Something that all of these calculators fail to look at is school expenses for the parents. I’m thirty-something (remember that show?), in college for the first time ever, and the proud papa of a school-aged child and a one year old. Not only do I lose money not working, but I then have to pay for daycare and after school stuff because I’m in school. Perhaps there should be a calculator that takes into account the soccer-mom running around (time/gas/wear), school costs not covered by federal money, and the need for things you can’t necessarily afford. Lawn care is an example of the last point. 12 class hours plus three hours of study per credit hour equals 48 hours devoted to school plus time spent driving. You can afford to mow yourself but there’s simply not time. Where’s the money for that, I wonder?
In her book Miserly Moms [my review], Jonni McCoy notes that frequently there's no financial advantage for both parents to continue working. Between the cost of childcare and the cost of working (food, transportation, clothing, etc.), the second salary in the family is effectively negated. But how can you know if you're one of those couples that can afford for one parent to remain at home?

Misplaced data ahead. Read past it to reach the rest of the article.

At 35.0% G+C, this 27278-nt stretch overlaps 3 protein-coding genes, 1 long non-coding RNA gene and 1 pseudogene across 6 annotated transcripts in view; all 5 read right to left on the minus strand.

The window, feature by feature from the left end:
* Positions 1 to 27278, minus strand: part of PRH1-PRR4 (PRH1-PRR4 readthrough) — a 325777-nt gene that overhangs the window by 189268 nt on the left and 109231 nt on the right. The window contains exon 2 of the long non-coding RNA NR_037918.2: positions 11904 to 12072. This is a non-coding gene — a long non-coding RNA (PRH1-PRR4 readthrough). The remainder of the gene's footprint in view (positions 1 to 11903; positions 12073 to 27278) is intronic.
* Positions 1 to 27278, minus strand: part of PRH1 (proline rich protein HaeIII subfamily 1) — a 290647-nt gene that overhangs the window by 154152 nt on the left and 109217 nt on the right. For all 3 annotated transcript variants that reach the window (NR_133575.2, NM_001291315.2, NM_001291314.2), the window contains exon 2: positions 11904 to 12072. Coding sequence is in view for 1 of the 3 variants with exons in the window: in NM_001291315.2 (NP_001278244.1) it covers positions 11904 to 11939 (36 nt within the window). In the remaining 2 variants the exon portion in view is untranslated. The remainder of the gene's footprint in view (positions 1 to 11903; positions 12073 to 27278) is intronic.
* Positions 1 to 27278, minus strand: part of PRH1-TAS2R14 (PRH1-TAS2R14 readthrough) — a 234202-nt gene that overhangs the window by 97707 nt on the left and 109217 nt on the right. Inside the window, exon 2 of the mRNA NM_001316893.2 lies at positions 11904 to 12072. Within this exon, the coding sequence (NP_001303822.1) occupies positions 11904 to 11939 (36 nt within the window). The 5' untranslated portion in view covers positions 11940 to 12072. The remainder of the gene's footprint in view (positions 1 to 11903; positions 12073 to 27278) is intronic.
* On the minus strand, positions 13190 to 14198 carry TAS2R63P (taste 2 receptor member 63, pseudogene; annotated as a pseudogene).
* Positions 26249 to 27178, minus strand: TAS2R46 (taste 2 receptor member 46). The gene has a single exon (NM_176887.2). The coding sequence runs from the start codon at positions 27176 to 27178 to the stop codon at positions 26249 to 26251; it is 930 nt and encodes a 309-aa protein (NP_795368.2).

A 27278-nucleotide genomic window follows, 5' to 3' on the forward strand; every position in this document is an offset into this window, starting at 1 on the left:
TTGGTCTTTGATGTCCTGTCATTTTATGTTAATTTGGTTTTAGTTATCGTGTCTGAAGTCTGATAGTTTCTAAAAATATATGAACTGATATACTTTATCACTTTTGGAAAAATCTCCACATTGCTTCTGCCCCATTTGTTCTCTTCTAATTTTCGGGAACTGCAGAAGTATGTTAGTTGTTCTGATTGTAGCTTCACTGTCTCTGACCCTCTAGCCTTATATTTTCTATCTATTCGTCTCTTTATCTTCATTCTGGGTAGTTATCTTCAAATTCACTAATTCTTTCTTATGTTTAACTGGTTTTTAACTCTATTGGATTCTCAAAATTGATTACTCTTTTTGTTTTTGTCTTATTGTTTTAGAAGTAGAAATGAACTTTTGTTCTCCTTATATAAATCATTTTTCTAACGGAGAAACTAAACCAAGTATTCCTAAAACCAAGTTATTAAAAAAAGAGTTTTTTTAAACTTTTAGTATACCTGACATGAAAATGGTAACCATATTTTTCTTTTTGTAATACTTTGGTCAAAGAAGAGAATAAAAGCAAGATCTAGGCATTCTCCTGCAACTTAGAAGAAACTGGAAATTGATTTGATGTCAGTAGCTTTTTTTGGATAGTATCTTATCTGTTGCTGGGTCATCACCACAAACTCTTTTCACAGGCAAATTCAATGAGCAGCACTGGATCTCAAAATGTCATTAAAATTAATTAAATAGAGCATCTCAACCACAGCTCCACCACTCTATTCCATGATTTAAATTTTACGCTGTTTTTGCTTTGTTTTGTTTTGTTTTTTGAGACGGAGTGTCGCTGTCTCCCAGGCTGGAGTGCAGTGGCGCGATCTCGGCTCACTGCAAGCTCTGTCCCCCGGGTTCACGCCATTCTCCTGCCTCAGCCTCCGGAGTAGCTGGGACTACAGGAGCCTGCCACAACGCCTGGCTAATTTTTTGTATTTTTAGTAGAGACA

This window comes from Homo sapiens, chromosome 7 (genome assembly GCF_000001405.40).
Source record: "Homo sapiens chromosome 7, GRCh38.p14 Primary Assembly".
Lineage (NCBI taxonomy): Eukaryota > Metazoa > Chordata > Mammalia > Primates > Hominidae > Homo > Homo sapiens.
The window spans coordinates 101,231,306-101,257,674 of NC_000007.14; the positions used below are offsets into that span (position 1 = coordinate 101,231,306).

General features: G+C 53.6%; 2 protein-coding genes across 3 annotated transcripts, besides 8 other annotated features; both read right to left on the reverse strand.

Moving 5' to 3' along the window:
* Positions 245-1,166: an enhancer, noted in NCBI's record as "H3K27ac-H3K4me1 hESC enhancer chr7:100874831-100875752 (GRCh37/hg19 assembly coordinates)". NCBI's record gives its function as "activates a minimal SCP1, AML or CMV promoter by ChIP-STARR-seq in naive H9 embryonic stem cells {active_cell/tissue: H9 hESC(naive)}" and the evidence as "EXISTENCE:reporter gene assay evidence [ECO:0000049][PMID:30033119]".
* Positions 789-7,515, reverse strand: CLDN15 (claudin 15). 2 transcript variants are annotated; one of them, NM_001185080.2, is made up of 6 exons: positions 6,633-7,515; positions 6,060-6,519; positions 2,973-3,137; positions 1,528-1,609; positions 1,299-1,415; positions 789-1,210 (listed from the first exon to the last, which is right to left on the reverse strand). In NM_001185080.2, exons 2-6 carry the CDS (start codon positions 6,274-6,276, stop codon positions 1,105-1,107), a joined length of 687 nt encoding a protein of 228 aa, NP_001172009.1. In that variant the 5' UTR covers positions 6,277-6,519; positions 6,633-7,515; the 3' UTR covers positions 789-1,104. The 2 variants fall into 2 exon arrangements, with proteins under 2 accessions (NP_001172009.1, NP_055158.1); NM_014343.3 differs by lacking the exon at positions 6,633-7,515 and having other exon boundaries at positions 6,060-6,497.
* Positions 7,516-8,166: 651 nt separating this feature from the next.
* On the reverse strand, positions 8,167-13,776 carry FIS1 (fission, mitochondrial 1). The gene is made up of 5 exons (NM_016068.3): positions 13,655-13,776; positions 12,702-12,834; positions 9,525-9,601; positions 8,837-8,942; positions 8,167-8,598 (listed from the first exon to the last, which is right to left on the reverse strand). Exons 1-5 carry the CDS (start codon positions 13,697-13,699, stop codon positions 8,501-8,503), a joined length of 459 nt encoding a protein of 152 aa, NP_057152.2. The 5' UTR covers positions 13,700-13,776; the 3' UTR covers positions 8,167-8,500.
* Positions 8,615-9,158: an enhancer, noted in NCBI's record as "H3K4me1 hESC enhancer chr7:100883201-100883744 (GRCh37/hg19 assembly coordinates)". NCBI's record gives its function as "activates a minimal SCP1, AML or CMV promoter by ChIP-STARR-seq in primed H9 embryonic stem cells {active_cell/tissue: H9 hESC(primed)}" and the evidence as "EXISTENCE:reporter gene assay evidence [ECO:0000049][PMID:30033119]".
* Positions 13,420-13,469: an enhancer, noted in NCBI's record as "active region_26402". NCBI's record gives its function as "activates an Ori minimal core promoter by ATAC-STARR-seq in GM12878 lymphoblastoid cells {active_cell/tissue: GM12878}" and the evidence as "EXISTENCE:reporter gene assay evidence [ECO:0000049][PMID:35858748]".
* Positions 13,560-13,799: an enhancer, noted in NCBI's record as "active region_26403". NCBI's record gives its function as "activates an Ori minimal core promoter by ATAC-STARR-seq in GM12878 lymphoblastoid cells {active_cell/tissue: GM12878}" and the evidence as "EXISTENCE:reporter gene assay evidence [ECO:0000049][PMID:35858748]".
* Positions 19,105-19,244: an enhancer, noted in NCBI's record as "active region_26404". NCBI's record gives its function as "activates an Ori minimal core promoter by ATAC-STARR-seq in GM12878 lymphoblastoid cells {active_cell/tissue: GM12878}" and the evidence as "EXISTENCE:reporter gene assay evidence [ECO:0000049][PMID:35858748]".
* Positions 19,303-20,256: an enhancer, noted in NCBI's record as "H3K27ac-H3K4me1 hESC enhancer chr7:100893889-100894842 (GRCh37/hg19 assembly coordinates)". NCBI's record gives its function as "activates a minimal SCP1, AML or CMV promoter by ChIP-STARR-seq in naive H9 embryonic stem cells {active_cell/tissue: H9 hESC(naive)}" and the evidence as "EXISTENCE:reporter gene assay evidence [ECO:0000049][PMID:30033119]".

We’re very happy with the choices we’ve made. Can everyone make these same choices? By no means. Everyone’s situation is different, everyone has different beliefs, everyone has different priorities, and everyone sees money in a different light. You have to make the best choice for you and your family regardless of what anyone or any website recommends. But do your homework and ask yourself, will I every regret any of this? Will I, in my retirement years, wish that I had more money or will I wish I had spent more time with my children? You have to use common sense and realize that you must make the best choice for your individual situation.